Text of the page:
Investigators at a Tennessee Department of Transportation facility in Newport, Tenn., examine the church bus involved in a fatal accident Wednesday on Interstate 40 in which eight people died. (Paul Efird / AP)
After the fiery crash of a church bus in Tennessee, Daniel Morrison knew a phone call would be coming.
His parents were among a group of seniors from a North Carolina church who had eagerly awaited their big annual outing, a trip to a three-day festival in Gatlinburg, Tenn., featuring gospel singers and speakers.
But on the way back Wednesday to Statesville in North Carolina, the church bus carrying the members blew a tire, veered across a highway median and crashed into a sport utility vehicle and tractor-trailer, police said.
The wreck on Interstate 40 in northeastern Tennessee killed eight people, leaving the bus on its side next to the tractor-trailer, the wreckage extending across two lanes of traffic and partly into the median. Fourteen others were hurt, two in critical condition.
When Morrison was told about the crash, he feared the worst.
Then a pastor at the Front Street Baptist Church called late at night and broke the devastating news: His parents, Randy and Barbara Morrison, both 66 and married for nearly 50 years, were dead.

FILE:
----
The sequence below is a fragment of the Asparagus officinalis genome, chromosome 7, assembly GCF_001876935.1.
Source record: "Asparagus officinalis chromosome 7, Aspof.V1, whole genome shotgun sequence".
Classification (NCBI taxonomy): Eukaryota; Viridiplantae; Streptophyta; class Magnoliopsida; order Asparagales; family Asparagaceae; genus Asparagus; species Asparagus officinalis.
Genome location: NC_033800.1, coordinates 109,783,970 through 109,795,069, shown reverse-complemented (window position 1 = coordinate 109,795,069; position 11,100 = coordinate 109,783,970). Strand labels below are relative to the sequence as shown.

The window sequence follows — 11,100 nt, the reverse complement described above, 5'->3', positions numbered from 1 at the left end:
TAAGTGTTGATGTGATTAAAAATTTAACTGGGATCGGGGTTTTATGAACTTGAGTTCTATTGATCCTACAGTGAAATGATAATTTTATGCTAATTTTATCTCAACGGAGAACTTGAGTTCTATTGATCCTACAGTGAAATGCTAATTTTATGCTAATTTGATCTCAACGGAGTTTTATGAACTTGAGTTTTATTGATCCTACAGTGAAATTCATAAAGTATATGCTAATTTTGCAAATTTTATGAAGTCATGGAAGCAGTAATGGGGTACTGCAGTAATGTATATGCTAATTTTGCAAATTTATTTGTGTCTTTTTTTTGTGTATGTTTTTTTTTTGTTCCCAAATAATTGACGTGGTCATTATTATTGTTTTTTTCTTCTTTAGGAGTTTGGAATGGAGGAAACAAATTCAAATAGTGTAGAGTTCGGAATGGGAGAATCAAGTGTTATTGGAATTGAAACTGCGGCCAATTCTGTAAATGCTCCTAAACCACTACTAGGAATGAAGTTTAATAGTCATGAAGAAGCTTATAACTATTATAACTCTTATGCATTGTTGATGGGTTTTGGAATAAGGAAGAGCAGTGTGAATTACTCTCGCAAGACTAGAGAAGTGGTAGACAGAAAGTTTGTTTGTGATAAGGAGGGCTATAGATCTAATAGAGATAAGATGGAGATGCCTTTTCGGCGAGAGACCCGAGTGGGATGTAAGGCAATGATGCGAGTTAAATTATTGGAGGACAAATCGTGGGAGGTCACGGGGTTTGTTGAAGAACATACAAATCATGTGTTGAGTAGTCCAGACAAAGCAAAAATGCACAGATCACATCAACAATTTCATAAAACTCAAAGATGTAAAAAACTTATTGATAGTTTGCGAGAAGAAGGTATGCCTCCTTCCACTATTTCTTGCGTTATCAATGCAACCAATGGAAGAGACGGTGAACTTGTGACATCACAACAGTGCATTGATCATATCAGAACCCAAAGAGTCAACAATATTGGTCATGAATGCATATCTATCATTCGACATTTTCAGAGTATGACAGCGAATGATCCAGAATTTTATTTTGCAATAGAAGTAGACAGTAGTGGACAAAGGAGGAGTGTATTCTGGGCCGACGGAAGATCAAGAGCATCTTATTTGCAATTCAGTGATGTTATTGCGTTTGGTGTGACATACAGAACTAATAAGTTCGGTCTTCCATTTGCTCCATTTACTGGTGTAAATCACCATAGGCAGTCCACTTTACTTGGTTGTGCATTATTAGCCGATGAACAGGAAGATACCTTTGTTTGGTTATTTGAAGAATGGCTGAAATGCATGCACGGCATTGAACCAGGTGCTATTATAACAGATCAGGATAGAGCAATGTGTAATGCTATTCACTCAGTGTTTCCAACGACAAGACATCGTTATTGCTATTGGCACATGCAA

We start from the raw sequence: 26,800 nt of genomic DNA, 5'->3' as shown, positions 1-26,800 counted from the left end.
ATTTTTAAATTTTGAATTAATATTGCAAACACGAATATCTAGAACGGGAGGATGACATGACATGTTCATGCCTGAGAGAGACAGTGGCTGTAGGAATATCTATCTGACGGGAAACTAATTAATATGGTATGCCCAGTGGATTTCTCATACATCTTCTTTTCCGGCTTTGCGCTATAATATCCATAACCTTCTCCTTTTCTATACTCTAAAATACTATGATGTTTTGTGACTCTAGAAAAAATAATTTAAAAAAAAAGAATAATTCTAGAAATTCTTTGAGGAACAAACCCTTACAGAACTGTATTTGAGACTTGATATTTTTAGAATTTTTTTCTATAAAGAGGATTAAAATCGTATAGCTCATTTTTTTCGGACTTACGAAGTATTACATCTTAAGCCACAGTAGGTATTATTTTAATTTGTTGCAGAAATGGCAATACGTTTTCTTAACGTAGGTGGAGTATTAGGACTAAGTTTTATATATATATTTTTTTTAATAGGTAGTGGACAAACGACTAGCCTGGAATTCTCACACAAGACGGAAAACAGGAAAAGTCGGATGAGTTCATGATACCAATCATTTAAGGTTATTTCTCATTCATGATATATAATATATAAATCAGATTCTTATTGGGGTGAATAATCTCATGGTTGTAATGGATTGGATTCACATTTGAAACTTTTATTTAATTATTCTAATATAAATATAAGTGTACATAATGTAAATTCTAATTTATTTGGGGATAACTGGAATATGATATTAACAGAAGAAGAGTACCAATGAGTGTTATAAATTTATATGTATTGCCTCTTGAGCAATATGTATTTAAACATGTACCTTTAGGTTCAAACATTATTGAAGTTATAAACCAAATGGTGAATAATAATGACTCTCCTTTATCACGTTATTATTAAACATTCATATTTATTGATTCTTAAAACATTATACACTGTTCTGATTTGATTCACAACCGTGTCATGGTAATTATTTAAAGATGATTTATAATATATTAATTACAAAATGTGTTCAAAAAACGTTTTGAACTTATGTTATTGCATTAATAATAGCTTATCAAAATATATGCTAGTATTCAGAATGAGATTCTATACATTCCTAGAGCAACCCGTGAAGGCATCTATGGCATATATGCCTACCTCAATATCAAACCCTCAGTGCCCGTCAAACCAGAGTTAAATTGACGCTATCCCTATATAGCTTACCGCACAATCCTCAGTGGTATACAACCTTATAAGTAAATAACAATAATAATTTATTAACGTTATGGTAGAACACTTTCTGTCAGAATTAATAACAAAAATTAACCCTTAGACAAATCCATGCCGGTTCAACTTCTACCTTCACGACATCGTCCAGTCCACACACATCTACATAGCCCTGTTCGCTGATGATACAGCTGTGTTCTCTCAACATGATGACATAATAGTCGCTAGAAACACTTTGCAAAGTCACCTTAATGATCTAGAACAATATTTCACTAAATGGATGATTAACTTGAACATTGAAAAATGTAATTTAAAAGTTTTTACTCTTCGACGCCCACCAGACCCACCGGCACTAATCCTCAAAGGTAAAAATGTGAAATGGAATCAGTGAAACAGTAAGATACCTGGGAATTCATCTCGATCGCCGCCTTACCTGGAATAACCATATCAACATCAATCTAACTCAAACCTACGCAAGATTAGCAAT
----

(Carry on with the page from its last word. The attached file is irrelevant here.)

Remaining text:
“I’m still processing it,” said Daniel Morrison, one of the couple’s five children. He said both had looked forward to the trip, having devoted so much to their church.
Morrison said his parents were always there for him — especially after his wife, Monica, died in December of a brain aneurysm. His parents stayed long hours at his house, helping him raise his 2-year-old son and 4-year-old daughter.
“You expect things to happen — you don’t expect them to happen in one year,” he said. “I know the Lord has a reason for everything, but I don’t know what it is yet.”
Six of the dead were members of the Statesville church, including Randy Morrison, who police said was driving the bus, and his wife, Barbara.
The National Transportation Safety Board isn’t sending investigators to Tennessee to probe the deadly crash. Nearly all of the board’s 400 employees have been furloughed because of the shutdown, including accident investigators.
The tight-knit group of seniors was on its annual road trip, following a tradition for members of the Young at Heart ministry to attend the Fall Jubilee in Gatlinburg. The event’s website described the gathering as “three days of singing, laughing and preaching” for “mature and senior believers.”
Inside the Statesville church on Wednesday evening, people cried and hugged each other. “We know God is in control and is able to heal,” Front Street Baptist associate pastor Rick Cruz said.